Hand Specimen Examination
Almahata Sitta MS-166 is a black ovoid rock (Fig. 1a) weighing 3.25 g that is completely covered by a black, very irregular, and vesicular fusion crust (Figs. 1a and 1b). It measures about 1.5 × 1 cm. Within voids, small grains of terrestrial material in the form of quartz and feldspar grains from the Nubian Desert were encountered. Minor portions of the sample surface are covered by a slight brownish taint indicating minor terrestrial oxidation. These are those parts from which material studied by Bischoff et al. (2010) and Horstmann et al. (2012b) was broken off (Fig. 1a, see colored online version). The fusion crust itself consists of a framework of interconnected slightly rounded to elongated globules (Figs. 1b and 1c) that appear at different packing densities. Some portions are very coherent with less porosity; others are much more porous (cf. Figs. 1b and 1c). Only very minor areas of the fusion crust are rather smooth.
Textures and Mineralogy in Thin Section
First results on the mineralogy and chemistry of the fusion crust assemblage have been reported by Bischoff et al. (2010). Further details are given in Horstmann et al. (2012b).
Wüstite was solely found in the fusion crust of MS-166 (Figs. 1 and 2 and Bischoff et al. 2010; their figs. 4c and 4d). MS-166 was identified as a unique sulfide-metal assemblage (Bischoff et al. 2010) showing a texture of rounded to elongated metal grains embedded in large masses of FeS (0.6–0.8 wt% Ni, up to ∼0.2 and ∼0.3 wt% Co and Cr, respectively, Fig. 2a). Metal is chemically zoned in Ni (cores: 7–10 wt% Ni, rims: up to ∼32 wt% Ni) and siderophile trace elements (Bischoff et al. 2010; Horstmann et al. 2011; and unpublished data). Silicate material, ureilitic in composition, appears as small patches mainly within sulfide (Fig. 2a). The modal proportions of the three components were determined to be ∼65 vol% FeS, ∼30 vol% Fe,Ni metal, and ∼5 vol% silicates. Thin sections of fusion crust material (Figs. 2b and 2c) surrounding this intergrowth reveal large (up to ∼700 μm) irregularly zoned metal grains (cores: 7–9 wt% Ni) with Ni-rich portions (up to ∼23 wt% Ni) surrounded by small Ni-rich metal nuggets (5–20 μm; up to ∼33 wt% Ni) embedded in an intergrowth of troilite, wüstite, and minor tiny, often Ni-rich metal grains (Figs. 2b and 3). This assemblage will be referred to as matte in the following, a term used in metallurgy for impure fused material consisting of metal and sulfide. The interface of the large metal grains and the surrounding small Ni-metal nuggets exhibits irregular cracks that penetrate several micrometers into the host metal (Figs. 2c and 3a). The irregular outer portions of the large metal grains with the Ni-rich nuggets of irregular shape surrounding them suggest that the outer portions of the metal are partly resorbed by the surrounding matte during fusion. Chemically, the cores and Ni-rich portions in both the fusion crust portions and the unaffected MS-166 interior are very similar, although the textural appearance of the Ni-rich rims is distinct. The ureilitic material (olivine: Fa3–14, pyroxene: Fs2–13Wo0.5–1.5) frequently encountered in the center of the sample was only found in one portion of the fusion crust attached to the assemblage. Wüstite occurs as rounded to elongated crystals intergrown with interstitial FeS and minor Ni-rich metal (Figs. 2b and 3a). The average oxygen content of the assemblage was determined to be ∼12 wt% O (range 8–18 wt%). Surrounding the FeO-rich fusion crust an almost continuous layer of wüstite is developed that itself is encircled by a thin Fe-oxide layer giving lower totals than wüstite that is likely magnetite. One portion intermediate to the FeO-free portion and the wüstite-bearing fusion crust of MS-166 shows troilite as slightly rounded grains with an interstitial filling of tiny wüstite droplets and small metal grains (Fig. 2c), texturally bearing similarities to locally restricted dendritic assemblies. The oxygen content is lower in this portion (average ∼3 wt%, range 1.5–4.5 wt%). The latter wüstite-bearing textures resemble (quenched) experimental liquids in an O-bearing metallic liquid (Chabot and Humayun 2011). The rounded droplet-like morphologies of wüstite in both portions (cf. Figs. 2b, 2c, and 3a) and FeS (Fig. 2c) in the low-oxygen portion suggest that they were molten and that wüstite was immiscible in the circumjacent S-rich melt.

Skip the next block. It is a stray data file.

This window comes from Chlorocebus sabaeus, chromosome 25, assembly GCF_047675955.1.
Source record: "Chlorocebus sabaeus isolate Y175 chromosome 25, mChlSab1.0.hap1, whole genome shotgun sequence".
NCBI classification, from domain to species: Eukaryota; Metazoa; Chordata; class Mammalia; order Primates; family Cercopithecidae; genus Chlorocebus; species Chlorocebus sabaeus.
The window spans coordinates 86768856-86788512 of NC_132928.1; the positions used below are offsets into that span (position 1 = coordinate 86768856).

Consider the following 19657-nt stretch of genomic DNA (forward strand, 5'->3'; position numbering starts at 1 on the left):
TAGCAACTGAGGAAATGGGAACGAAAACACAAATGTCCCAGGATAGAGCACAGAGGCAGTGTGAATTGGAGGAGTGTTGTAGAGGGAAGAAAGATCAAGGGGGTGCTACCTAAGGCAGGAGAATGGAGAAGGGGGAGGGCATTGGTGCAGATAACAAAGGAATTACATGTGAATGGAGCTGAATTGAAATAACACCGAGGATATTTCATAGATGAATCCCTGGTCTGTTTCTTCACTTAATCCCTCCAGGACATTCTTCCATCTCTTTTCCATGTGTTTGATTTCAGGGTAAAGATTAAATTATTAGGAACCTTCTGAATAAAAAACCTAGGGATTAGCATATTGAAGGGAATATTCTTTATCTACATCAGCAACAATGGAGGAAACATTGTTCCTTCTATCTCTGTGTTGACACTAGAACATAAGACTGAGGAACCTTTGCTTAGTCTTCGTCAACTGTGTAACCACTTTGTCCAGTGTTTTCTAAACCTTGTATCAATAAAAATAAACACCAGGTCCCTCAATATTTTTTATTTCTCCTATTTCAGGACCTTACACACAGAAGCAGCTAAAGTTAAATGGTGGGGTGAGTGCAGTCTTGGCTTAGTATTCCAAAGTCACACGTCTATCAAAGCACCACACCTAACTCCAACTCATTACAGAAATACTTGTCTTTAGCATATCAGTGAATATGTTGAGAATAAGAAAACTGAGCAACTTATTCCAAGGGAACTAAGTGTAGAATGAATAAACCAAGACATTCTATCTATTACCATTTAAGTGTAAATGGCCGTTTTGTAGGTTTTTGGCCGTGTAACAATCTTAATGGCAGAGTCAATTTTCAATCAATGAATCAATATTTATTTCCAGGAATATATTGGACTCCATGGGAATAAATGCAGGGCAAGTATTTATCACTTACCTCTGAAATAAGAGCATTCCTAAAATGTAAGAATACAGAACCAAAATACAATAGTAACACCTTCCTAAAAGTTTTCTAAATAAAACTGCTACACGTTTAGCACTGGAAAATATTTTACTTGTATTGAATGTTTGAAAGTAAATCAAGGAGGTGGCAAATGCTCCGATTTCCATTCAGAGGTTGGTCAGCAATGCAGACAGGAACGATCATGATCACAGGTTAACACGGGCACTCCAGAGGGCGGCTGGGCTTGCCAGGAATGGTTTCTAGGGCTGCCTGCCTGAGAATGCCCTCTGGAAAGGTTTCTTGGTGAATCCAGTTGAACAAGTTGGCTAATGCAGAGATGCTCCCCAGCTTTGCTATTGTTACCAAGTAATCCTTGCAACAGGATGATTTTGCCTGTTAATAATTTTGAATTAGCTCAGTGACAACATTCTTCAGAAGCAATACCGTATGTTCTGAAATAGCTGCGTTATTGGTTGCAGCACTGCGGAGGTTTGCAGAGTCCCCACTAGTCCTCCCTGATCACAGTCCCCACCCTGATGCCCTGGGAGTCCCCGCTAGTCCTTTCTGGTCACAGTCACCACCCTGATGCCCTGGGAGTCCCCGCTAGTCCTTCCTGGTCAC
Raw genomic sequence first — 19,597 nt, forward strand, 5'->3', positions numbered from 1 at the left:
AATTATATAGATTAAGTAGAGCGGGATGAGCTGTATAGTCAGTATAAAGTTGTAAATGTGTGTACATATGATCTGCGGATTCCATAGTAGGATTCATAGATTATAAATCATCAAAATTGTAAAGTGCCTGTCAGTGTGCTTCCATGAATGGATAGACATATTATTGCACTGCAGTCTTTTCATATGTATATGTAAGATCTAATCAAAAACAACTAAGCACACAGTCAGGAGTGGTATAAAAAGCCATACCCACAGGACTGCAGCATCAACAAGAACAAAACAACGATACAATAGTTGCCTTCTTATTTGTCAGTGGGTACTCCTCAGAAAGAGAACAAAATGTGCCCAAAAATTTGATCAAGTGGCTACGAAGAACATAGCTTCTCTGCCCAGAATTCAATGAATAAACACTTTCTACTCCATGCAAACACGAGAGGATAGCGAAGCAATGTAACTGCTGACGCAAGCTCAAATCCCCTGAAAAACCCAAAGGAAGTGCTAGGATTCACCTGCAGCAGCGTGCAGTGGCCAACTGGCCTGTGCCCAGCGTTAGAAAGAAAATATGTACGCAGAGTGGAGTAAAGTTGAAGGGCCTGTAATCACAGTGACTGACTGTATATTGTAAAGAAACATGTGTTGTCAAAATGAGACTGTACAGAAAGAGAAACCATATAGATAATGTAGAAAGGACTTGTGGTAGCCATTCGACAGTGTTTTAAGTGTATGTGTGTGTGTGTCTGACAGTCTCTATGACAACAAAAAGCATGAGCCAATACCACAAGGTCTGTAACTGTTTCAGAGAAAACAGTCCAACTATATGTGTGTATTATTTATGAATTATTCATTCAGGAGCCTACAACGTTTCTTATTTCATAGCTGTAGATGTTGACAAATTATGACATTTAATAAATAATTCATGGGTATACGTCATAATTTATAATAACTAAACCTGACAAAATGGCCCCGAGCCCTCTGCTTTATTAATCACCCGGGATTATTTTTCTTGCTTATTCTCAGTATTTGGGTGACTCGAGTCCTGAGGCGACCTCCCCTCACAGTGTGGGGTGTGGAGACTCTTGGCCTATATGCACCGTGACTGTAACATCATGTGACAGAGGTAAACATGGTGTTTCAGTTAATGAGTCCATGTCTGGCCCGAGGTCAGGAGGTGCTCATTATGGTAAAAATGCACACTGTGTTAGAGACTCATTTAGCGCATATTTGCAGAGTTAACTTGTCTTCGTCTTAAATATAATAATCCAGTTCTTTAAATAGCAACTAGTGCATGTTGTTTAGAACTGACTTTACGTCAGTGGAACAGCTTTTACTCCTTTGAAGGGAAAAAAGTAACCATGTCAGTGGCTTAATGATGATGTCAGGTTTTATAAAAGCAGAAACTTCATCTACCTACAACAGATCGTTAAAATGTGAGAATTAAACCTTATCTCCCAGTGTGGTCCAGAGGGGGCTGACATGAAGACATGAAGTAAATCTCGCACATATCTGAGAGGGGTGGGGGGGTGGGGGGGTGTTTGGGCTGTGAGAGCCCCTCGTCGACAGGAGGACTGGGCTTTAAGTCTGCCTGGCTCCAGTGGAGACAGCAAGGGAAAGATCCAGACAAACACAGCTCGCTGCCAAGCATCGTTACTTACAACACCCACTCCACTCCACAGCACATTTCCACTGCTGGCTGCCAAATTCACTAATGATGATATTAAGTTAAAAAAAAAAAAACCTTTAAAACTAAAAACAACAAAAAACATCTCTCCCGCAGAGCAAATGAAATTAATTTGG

Mineral Identification and Characterization on a Submicron Scale
To unequivocally prove the presence of wüstite and to characterize the wüstite-sulfide-metal intergrowth interstitial to the large metal grains, a portion of the intergrowth was separated applying FIB technique (location indicated in Fig. 3a). The section was subsequently studied by TEM (Fig. 3b).
Selected area electron diffraction (SAED) patterns obtained from the rounded Fe-oxide crystals (Fig. 3b) clearly identify them as nonstoichiometric, i.e., Fe-deficient, wüstite. Diffraction patterns of zone axis  show the fundamental NaCl-type reflections (e.g., 020, 002) surrounded by superstructure reflections (Fig. 3c). Symmetry-forbidden reflections with mixed odd/even indices (e.g., 011) occur as well, but show no or only weak superstructure reflections. The presence of a superstructure demonstrates the presence of Fe site defect clusters and a Fe/O ratio slightly less than unity. These defect clusters are characterized by vacant octahedral Fe sites and interstitial, tetrahedrally coordinated Fe atoms (e.g., Hazen and Jeanloz 1984).